Alison mops and I helpfully hum a hornpipe. There’s half a bucket of dirty water collected. A plumber calls next day and can’t find anything wrong, but I’m not sure how hard he looked. I refused to spend my holiday time waiting around for him to come. And he didn’t take up the sodden rug, which is now best described as stinky.
Kenroy turns up, as agreed, almost punctually to take us to Montego Bay, as agreed. Respect. 'One Love'. Fist bumps in fingerless gloves. There’s a huge whiff of hydrogen sulphide in the air. I had attributed it to a local drains problem, but at least part of the noxious smell seems to be coming from the engine of his car. The bonnet is propped open and the battery is steaming. It's definitely not the same vehicle he picked us up in, on Monday. ‘Licence expired’. he raps. ‘Dis my brother's’. I’m not convinced Kenroy’s brother’s car is going to make it to Dunn’s River Falls, a few kilometres up the road, let alone all the way to Montego Bay, at the western end of the island.
Kenroy is confident however and we set off. I’m even more alarmed when I notice that the fuel gauge arrow points to empty. Kenroy agrees that he will sort out the problems with the car, whilst we 'Enjoy da falls, man'.
Dunn’s River Falls are Jamaica’s number one tourist attraction. This is at least partly due to the fact that they are within easy driving distance of all the main cruise ship ports – Montego Bay, Falmouth and Ocho Rios.
I should have heeded the advice I got last time I was here. The falls are not especially exciting. There are a couple of pretty cascades, which we are fortunate enough to see before the cruisers arrive. The main attraction here is to terrify yourself by clambering up the smooth water covered rock. The climb has to be done with falls guides (distinguished by their tee shirts), who insist that everyone link hands and shout 'Ra-ra-ra', before they start each part of the ascent. The falls are soon bestrewn with lines of would be mountaineers. We’re not convinced that some are fit enough to make it. We’re not even going to try.
The area has been cleverly turned into a park, to justify the 25 USD entrance fee. There’s a zip line, a pretty golden beach and several viewing platforms. But these are all closed due to pre Covid damage, not yet repaired. It seems that Jamaica has only just begun to emerge properly from the pandemic, though it opened up last year.
There’s also a tranquillity garden. Sadly this is not so quiet as I had hoped. The gardeners want to take you on tours to explain the purpose of the various plants - for tips of course. There are also lines of souvenir shops and stalls, with exit signs carefully placed to lead you past (it’s a bit like being in an outdoor Ikea), instead of directly to the car park. Small carved turtles are pressed on us ‘as presents’, as we search for the escape route.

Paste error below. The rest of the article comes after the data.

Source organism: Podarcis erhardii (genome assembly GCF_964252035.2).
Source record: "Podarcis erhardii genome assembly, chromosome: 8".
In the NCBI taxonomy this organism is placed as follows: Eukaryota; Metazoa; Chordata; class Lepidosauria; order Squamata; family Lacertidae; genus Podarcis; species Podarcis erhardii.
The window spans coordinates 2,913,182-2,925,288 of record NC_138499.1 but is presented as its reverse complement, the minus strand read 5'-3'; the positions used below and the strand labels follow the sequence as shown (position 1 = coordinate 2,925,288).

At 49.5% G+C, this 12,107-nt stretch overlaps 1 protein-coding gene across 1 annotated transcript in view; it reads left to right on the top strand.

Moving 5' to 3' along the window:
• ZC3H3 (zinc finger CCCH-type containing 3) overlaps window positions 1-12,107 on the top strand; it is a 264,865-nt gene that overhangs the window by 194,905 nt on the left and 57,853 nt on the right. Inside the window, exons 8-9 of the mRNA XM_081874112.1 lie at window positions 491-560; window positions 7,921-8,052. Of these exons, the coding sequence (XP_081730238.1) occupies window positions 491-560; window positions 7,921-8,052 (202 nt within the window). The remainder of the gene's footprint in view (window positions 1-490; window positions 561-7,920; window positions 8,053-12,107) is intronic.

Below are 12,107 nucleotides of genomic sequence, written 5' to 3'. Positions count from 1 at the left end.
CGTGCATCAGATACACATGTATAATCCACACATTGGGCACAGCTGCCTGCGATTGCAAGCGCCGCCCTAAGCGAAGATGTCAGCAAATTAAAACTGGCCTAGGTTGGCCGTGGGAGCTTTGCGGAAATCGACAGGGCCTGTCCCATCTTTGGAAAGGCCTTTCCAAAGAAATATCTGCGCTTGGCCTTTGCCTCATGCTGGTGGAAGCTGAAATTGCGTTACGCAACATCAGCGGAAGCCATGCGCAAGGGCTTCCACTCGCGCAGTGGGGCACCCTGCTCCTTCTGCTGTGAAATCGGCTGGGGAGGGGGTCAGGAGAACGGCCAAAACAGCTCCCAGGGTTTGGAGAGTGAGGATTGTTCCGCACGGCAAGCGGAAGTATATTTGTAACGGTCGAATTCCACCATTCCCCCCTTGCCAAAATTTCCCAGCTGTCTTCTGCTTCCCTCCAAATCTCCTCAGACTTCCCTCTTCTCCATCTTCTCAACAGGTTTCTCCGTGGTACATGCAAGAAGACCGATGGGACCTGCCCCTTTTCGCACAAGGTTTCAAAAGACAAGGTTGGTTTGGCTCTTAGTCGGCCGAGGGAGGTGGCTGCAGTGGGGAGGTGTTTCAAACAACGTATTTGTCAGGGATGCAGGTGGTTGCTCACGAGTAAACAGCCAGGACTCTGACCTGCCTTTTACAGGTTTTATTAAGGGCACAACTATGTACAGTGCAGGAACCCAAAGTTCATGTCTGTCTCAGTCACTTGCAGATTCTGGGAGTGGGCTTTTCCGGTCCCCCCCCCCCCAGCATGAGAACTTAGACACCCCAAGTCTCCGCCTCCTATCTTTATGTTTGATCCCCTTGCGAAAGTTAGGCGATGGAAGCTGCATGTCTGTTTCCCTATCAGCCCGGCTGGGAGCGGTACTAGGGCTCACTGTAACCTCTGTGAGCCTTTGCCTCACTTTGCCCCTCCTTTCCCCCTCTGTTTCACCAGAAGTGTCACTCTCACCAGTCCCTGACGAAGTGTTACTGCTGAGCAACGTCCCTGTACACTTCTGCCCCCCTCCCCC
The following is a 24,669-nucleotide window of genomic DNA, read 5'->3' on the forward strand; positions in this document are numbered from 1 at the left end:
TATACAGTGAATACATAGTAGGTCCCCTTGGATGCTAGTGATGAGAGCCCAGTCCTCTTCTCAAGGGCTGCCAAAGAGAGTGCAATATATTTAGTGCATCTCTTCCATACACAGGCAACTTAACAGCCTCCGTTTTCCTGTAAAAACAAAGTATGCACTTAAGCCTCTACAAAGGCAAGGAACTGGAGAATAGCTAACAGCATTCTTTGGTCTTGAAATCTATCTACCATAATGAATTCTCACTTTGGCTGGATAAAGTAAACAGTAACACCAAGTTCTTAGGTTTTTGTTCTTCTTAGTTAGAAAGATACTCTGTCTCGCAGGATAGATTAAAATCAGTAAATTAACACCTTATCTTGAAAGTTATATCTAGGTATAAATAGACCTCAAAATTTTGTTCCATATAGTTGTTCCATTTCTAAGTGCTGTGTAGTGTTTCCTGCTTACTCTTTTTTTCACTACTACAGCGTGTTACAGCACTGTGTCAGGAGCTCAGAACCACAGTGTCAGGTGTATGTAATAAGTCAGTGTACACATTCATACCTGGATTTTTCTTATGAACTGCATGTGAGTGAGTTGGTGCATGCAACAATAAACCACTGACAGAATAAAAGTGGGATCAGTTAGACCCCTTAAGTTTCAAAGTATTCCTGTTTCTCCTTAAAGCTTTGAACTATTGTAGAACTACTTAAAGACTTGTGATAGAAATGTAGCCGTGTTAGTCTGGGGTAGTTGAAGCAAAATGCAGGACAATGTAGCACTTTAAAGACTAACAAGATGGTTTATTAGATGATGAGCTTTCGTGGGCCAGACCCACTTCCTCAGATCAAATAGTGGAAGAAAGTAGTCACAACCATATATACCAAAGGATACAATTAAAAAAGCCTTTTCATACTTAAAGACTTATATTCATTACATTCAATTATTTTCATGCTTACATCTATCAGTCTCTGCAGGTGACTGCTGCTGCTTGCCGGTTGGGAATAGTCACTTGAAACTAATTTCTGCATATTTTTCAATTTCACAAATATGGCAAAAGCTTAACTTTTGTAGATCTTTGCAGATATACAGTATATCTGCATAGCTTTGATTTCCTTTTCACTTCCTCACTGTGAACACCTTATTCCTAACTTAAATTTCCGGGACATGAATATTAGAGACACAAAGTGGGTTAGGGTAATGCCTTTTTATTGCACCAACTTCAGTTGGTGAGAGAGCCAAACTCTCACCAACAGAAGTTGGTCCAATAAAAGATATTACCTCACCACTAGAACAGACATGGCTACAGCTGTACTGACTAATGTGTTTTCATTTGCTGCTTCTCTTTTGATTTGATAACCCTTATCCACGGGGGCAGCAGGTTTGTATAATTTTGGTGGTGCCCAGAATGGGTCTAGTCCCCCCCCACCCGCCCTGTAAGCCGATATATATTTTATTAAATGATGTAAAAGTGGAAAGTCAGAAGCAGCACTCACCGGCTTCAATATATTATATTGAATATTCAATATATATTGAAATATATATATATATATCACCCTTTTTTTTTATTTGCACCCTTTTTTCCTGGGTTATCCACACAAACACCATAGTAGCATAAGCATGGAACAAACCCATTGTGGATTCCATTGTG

Kenroy isn’t waiting when we emerge from the falls, so I call him – no answer. He eventually meanders across the car park, munching from a polystyrene take out box and announcing that he now needs to go back into Ocho Rios to buy a new battery and fill up with gas. What’s more we’re paying. We swiftly disabuse him of this notion and remove our gear from the vehicle. ‘What about money for my gas?’ he wails. ‘Respect’. I point out that turning up with a car that isn’t roadworthy isn’t exactly respectful and we walk away. Though more panic struck then we are admitting. What now? Our plans for the next two days are all in shreds.
We’re standing forlornly in the car park. I’m waving my fins around. Some waiting taxi drivers eventually act as the Fifth Cavalry. They summon friend Oliver, who arrives complete with minibus to take us to Montego Bay. Smiley Desmond then volunteers to do duty the following day.
So now we have enough space for 12, and can try out all the different seats. Oliver is a reassuringly careful driver and an informative guide, as we take the westerly highway. Running to the south, limestone escarpments and low peaks. before long the road is actually hugging the coast. It’s not the most attractive Caribbean shoreline I’ve seen. There are some lovely beaches and cerulean bays, with waving palm trees, juxtaposed with enormous container ships, moored on crane lined piers. They’re being loaded with bauxite from the trains (only cargo tracks still operate here) and conveyors that carry the red ore down to the harbours. It’s one of Jamaica’s most lucrative exports.
There’s Runaway Bay (from which all the slaves disappeared) and Discovery Bay, where Christopher Columbus first landed. There’s even supposedly, the ship that he sailed in, though it’s being renovated and we can only see a tip of mast. Rio Bueno (Good River), so named as it was the closest decent drinking water they could find. Oliver stops to show us the memorial plaque on the Queen Elizabeth Highway. The late queen opened the road in 1953. Falmouth Bay is prettier, lined with silvery sands. But there are huge cruise ships moored up there.
As is common with colonial destinations, there are a plethora of UK place names. Jamaica is divided into three counties (Middlesex, Surrey and Cornwall), which run in sections north to south dividing Jamaica like a vertically striped flag. Each of these are subdivided into parishes. We’ve just crossed from Middlesex into Cornwall.